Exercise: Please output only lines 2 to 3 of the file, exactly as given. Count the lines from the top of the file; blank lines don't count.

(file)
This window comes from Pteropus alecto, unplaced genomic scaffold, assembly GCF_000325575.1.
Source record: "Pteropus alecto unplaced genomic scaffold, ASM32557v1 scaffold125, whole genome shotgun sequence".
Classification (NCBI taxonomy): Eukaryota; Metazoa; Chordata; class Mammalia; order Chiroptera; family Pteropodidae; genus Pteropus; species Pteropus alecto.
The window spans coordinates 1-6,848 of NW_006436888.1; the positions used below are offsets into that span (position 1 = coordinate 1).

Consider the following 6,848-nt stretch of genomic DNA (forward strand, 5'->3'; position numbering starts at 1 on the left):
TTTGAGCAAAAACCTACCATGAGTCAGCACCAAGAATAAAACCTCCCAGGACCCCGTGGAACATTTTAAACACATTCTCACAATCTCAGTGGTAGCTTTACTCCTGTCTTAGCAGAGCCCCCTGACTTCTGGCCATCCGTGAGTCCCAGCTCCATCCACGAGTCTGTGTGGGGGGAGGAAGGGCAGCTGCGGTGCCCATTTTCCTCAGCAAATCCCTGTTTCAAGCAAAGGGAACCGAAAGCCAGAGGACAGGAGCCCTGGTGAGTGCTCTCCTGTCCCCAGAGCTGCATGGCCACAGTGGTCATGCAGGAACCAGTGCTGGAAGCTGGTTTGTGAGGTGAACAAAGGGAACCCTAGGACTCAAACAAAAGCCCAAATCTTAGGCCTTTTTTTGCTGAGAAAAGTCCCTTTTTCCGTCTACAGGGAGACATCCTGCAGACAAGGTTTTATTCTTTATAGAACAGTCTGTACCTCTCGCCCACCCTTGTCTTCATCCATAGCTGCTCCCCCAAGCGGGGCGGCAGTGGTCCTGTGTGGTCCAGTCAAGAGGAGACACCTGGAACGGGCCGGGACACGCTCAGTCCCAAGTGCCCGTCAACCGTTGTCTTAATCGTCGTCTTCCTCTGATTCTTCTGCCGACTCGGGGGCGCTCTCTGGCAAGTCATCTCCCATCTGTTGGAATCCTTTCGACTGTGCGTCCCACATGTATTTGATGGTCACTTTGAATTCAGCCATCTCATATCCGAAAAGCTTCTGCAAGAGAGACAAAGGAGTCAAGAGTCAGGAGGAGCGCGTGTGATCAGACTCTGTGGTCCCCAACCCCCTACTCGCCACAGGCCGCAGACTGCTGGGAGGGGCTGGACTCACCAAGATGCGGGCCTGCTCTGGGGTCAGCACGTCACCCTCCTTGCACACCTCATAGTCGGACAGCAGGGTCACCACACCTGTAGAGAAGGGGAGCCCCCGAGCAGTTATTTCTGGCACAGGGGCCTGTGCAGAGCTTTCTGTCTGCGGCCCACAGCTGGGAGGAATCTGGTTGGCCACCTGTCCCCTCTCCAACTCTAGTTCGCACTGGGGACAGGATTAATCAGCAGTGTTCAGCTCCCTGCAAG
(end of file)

Source record: "Pteropus alecto unplaced genomic scaffold, ASM32557v1 scaffold125, whole genome shotgun sequence".
Classification (NCBI taxonomy): Eukaryota; Metazoa; Chordata; class Mammalia; order Chiroptera; family Pteropodidae; genus Pteropus; species Pteropus alecto.